Dr. Tommy Clark, the eldest son of Irish head coach Bobby Clark, talks with First Lady Michelle Obama during her visit to South Africa.

Grassroot Soccer Continues To Have An Impact Across The Globe

June 30, 2011

NOTRE DAME, Ind. – Grassroot Soccer staff, coaches and participants last week had the honor of meeting First Lady Michelle Obama along with Archbishop Desmond Tutu during Mrs. Obama’s visit to South Africa. The First Lady met with Tommy Clark, M.D., the founder and CEO of Grassroot Soccer. Clark is the eldest son of Notre Dame men’s soccer head coach Bobby Clark.

Grassroot Soccer (GRS) is an international non-governmental organization that uses the power of soccer to educate, inspire and mobilize communities against the spread of HIV. To date, GRS has educated 400,000 young Africans in HIV prevention towards a goal of one million youth by World Cup 2014. As part of her mission to inspire young people, Mrs. Obama paid a special visit to Cape Town Stadium, home of the 2010 FIFA World Cup, where she addressed a group of 100 youth and participated in HIV prevention activities led by GRS coaches.

During a briefing with Dr. Clark and Mphakiseng Molefe, Assistant Master Coach, Mrs. Obama and Archbishop Tutu learned about the history and mission of GRS. Mphakiseng told her story of growing up in a risky environment and how GRS enabled her to overcome the challenges she faced as a young South African woman. Her experience with GRS now allows her to teach young people to make the best decisions for their future. She also shared how GRS has given her unique opportunities to become a youth leader in her community.

Mrs. Obama and Archbishop Tutu participated in two Grassroot Soccer Skillz activities designed to teach HIV prevention and life skills to young people. They cheered on the students and dribbled a soccer ball alongside them, demonstrating their enthusiasm for youth education and empowerment.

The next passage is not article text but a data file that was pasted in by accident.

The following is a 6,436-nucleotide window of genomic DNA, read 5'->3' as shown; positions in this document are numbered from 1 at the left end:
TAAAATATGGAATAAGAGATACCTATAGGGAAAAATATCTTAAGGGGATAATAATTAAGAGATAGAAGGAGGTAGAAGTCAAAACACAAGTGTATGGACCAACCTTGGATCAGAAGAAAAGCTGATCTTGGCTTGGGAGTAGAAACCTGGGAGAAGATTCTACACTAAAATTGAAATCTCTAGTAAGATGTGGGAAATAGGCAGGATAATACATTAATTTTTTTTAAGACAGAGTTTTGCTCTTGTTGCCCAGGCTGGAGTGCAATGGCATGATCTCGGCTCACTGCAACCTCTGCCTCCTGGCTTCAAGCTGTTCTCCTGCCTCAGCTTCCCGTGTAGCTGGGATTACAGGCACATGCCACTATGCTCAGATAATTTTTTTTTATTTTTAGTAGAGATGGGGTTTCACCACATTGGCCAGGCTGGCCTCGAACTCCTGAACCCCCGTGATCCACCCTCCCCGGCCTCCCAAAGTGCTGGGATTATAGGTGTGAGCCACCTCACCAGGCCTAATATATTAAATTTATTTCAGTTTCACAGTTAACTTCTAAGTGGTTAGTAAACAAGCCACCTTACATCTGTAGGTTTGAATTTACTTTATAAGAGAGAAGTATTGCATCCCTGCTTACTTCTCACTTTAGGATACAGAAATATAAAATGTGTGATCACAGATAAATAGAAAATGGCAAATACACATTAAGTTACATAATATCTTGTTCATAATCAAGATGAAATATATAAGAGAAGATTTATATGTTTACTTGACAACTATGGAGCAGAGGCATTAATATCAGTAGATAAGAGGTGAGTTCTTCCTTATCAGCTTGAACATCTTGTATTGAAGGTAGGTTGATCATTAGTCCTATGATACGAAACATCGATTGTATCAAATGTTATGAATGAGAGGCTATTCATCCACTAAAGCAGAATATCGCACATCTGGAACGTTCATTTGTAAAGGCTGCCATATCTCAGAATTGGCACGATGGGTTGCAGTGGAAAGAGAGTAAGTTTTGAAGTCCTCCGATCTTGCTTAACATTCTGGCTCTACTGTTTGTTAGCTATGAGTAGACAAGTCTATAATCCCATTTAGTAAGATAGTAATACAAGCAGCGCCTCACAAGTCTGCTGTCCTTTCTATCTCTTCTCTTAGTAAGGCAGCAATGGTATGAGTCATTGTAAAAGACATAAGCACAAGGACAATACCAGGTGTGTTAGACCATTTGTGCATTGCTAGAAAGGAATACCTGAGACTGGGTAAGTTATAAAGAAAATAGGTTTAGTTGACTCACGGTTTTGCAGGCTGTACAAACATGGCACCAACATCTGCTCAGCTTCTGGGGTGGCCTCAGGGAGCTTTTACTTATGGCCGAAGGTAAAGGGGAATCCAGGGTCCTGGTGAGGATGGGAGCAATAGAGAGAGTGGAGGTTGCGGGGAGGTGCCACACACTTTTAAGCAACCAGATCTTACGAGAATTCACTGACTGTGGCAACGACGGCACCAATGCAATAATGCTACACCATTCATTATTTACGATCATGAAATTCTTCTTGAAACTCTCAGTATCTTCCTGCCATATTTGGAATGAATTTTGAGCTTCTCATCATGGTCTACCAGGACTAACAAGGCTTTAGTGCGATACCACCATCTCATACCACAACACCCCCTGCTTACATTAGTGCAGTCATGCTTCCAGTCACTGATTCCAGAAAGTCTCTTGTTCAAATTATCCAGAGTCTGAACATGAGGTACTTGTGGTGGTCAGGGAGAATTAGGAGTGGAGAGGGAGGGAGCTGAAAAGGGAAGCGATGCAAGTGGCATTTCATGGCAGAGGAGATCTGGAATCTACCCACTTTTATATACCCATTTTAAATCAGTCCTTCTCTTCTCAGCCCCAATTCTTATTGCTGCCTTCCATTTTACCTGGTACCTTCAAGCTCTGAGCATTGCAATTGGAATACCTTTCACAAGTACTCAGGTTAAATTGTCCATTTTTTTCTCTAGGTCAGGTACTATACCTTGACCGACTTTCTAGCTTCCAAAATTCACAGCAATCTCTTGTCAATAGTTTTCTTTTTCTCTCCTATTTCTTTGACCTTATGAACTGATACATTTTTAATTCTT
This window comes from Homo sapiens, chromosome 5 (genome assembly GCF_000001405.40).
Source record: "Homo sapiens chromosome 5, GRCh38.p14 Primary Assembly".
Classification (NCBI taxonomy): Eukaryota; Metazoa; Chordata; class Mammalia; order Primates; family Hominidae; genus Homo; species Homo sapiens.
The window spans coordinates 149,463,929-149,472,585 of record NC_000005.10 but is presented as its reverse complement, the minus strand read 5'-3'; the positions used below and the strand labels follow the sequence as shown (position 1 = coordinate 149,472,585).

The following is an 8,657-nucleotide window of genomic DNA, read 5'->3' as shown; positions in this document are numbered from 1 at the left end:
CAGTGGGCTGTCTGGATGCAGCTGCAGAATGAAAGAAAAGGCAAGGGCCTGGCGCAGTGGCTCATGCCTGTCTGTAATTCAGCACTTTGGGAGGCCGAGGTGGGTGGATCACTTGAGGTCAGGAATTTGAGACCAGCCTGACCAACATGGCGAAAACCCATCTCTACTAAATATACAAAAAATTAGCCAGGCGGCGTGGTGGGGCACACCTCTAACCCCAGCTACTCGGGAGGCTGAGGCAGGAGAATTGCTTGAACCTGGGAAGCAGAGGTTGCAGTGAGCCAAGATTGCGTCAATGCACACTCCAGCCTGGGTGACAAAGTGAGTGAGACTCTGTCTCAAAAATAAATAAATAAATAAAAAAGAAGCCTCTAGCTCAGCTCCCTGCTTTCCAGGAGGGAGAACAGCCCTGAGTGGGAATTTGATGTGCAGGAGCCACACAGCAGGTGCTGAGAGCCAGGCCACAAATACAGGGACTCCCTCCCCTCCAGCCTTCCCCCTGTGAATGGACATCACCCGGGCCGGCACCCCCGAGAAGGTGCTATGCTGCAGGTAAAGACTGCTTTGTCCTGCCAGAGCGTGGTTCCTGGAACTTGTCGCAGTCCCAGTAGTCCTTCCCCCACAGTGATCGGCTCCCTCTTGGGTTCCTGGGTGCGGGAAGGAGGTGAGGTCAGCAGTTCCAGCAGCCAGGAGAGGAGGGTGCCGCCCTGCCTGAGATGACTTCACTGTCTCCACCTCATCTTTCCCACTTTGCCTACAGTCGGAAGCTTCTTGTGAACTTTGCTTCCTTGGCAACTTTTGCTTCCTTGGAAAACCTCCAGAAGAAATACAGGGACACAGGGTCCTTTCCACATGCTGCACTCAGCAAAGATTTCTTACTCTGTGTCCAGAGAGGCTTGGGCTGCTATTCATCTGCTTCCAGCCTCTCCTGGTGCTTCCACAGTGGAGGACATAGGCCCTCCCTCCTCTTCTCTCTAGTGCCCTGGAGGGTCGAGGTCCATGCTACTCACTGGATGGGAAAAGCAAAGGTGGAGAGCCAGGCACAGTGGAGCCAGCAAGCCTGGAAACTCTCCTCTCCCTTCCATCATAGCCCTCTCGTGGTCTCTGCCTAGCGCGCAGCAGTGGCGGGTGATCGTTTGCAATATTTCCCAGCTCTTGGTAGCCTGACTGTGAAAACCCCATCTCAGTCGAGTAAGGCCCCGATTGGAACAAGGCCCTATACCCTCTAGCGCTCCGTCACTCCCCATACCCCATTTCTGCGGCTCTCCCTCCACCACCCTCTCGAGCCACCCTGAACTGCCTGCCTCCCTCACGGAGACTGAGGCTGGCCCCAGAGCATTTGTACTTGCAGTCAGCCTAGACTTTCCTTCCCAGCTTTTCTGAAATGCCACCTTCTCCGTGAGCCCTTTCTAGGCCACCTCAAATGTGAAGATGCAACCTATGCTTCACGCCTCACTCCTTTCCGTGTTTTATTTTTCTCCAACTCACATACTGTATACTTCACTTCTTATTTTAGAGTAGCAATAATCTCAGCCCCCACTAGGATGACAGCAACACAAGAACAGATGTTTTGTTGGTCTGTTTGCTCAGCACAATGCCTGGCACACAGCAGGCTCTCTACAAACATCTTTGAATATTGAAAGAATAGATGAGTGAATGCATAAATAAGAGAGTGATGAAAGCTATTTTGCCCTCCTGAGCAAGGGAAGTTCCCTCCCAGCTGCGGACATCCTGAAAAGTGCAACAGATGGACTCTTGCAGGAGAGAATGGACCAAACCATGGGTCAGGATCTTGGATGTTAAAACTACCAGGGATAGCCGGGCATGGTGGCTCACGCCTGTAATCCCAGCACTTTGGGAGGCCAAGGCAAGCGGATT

“Meeting Michelle Obama is a day I’ll never forget,” says Dr. Clark. “There she was – powerful, beautiful, caring – what a role model for the young people in Grassroot Soccer and around the world.”

For the last seven years the Fighting Irish men’s soccer team has held a preseason match to benefit GRS. Donations are collected at the gate and the Notre Dame men’s soccer camp has matched the proceeds dollar-for-dollar.

Notre Dame also has helped GRS by holding a `Lose the Shoes’ 3-on-3 barefoot soccer tournament each of the last two years. In the fall of 2006, Dartmouth College held the first ever `Lose the Shoes’ tournament and since then, over 80 `Lose the Shoes’ tournaments have raised almost $150,000.

The semifinals of Notre Dame’s 2010 `Lose the Shoes’ tournament were held at halftime of the Notre Dame-St. John’s women’s contest, while the title game took place that same day during the intermission of the men’s match against Providence. The preliminary games of the tournament took place on Notre Dame’s South Quad. Notre Dame will hold another `Lose the Shoes’ tournament this fall.

“Soccer can be a great medium by which we can teach young Africans about life skills and how to avoid getting HIV,” says Bobby Clark. “There are many universities that are involved with the cause but we here at Notre Dame would like to be the leading one that helps prevent HIV in Africa.”

The Fighting Irish head coach, who is set to begin his 11th season on the Notre Dame sidelines this fall, is familiar with the areas that are getting hit hard by HIV. Bobby was the Director of Coaching for the Bulawayo Highlanders in the Zimbabwean Super League during the 1983-84 season.

“Tommy was about 13 when I coached in Zimbabwe and after he graduated as an undergraduate from Dartmouth, he went back to Zimbabwe and many of the youngsters that were on his team had died from HIV and I think that made a big impact on him,” states Bobby Clark. “When Tommy went back to medical school at Dartmouth, he was asked to do a project to help the public at large and he conjured up this idea of how soccer could help educate young Africans with life skills. Grassroot Soccer grew out of that. Since it (GRS) has grown so much, he’s not doing as much pediatrics any more, he’s doing a lot of fundraising and a lot of work in sub-Saharan Africa.”

Log onto grassrootsoccer.org for more information on Grassroot Soccer.